By Spc. Bradley Wancour (FORSCOM)September 21, 2012
The Fort Hood Air Assault School class 003-12 graduated 87 students Sept 17.
The guest speaker, Lt. Gen. Don Campbell Jr., III Corps and Fort Hood commanding general, explained the need for Soldiers to be trained in air assault operations.
"The mobility, flexibility and lethality of air assault operations require Soldiers and leaders who have mastered a very specific set of skills," Campbell told the graduates. "These include aircraft orientation, sling-load operations, proper repelling techniques and fast rope techniques."
The graduates of the Air Assault School spent 10 days learning those skills, while being mentally and physically challenged.
"The 87 Soldiers who stand before you today have mastered all these skills," Campbell said. "They have endured the rigors of daily
physical training which culminated in a 12-mile timed ruck march this very morning."
While Campbell recognized the worth of the course in relation to air assault operations, he stressed the importance of the school in another light as well.
"After completing this training, the graduates are skilled in the art and science of air assault operations, but that is not the total value of this course," he said. "The Air Assault School creates and reinforces strengths that are universal to all aspects of our military profession. This training is valuable to all Soldiers in all corners of the Army."
While the students of the course may not have hailed from all corners of the Army, they did come from all corners of Fort Hood and a few other places besides.
"In this class alone, we have graduates from III Corps Headquarters, 1st Cavalry Division, 3rd Cavalry Regiment, 13th Expeditionary (Sustainment Command), the 89th Military Police Brigade, 1st Medical Brigade, the 85th Civil Affairs Brigade and the 36th Engineer Brigade," Campbell said. "We also have graduates from Fort Carson, (Colo.), and Fort Sill, (Okla.)."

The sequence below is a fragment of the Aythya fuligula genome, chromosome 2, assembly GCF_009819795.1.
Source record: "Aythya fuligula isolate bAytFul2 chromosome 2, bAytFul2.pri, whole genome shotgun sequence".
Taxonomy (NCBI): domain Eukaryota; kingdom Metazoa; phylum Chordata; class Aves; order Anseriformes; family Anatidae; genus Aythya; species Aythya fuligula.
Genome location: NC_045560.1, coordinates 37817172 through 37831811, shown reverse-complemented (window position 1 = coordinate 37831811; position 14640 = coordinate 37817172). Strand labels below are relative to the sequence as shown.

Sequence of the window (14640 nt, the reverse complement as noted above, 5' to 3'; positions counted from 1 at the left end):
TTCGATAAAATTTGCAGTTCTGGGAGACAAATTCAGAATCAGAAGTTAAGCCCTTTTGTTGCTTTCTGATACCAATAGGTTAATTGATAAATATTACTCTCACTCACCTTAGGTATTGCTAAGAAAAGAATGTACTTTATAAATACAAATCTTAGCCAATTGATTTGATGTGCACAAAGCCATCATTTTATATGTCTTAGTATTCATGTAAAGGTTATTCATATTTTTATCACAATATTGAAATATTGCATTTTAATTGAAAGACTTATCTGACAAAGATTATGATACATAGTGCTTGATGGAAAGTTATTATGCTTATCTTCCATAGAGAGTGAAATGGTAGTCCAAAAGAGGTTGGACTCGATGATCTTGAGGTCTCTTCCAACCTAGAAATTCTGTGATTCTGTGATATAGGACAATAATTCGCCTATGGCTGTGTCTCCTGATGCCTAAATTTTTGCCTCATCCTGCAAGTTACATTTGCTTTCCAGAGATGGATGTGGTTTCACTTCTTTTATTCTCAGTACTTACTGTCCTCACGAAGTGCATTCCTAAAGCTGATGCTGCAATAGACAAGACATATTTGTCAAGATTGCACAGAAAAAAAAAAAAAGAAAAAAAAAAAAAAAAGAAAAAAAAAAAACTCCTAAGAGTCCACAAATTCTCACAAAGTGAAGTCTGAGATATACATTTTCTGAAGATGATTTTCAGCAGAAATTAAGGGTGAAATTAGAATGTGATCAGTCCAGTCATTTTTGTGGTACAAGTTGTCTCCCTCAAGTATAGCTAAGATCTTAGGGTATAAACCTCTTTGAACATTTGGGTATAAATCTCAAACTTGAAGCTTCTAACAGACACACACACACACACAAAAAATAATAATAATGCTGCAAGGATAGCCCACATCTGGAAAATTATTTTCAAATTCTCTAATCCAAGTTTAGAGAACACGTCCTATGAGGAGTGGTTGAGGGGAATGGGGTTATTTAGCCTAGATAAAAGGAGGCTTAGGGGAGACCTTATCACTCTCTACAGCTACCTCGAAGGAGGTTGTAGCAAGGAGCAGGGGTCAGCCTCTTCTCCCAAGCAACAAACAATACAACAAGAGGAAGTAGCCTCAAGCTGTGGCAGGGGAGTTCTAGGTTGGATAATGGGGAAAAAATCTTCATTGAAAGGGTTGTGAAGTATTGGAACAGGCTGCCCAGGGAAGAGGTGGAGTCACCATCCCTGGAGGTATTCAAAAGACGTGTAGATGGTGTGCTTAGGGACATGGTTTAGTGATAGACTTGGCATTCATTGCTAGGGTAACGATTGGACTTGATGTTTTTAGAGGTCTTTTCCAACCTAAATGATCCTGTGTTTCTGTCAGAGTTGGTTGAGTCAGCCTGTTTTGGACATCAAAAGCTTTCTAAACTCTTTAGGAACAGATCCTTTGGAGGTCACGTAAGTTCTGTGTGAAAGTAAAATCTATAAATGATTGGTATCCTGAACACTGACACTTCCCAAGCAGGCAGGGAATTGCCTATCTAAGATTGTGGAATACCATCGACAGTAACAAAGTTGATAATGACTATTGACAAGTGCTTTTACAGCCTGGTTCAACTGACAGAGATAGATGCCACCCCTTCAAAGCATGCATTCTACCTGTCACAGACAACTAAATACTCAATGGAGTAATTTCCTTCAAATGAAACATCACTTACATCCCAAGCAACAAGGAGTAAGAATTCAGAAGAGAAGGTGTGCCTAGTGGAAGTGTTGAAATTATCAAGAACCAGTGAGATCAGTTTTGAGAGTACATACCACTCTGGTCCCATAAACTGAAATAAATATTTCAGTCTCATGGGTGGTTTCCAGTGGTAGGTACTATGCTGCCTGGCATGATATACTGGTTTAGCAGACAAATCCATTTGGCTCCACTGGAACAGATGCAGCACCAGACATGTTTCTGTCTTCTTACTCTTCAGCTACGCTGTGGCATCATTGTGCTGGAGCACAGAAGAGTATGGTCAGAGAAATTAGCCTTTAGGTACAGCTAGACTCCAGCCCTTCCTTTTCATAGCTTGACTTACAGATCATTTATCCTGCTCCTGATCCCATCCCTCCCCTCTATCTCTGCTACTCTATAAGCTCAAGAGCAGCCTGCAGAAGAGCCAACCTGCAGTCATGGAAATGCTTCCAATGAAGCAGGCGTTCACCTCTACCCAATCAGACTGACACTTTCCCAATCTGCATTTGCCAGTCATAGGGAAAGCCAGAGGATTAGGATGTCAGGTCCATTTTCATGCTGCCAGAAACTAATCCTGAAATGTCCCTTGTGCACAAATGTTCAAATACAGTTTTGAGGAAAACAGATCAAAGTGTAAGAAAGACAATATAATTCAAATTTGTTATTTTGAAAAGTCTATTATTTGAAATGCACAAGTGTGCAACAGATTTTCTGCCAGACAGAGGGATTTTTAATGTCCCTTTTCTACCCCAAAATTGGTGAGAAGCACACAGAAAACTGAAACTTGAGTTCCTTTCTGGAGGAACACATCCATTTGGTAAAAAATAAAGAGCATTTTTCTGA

The commanding general said the graduates will take the knowledge they learned to go on to greater heights, and to inspire others to greater heights as well.
"No matter where these Soldiers go for the rest of their careers, they will make a difference," Campbell said. "Their contributions will matter; they will continue to set the standard, just as they are doing today. They are professional Soldiers, air assault Soldiers."
Campbell expressed his pride in the accomplishments of the graduates, echoed by Staff Sgt. Aaron
Taylor, an Air Assault School instructor.
"I'm very proud of all the Soldiers who went through Fort Hood's Air Assault School and earned their wings," he said, noting the rigors of the school.
"The hardest part of the course is probably the sling load operations," he said. "The Soldiers have to retain a lot of knowledge after they are already sleep deprived and physically and mentally drained. To be able to retain all that knowledge and pass both the inspections and the written test, they need to be at the top of their game."
In addition to retaining knowledge while mentally and physically exhausted, the Soldiers had to overcome their fears and place trust in one another in order to succeed, Taylor said.
"They needed to cultivate trust in their battle buddies to belay them as they were getting ready to rappel down 55 feet off the tower or out of a helicopter," Taylor said. "They have to be able to trust somebody else to save them if something goes wrong."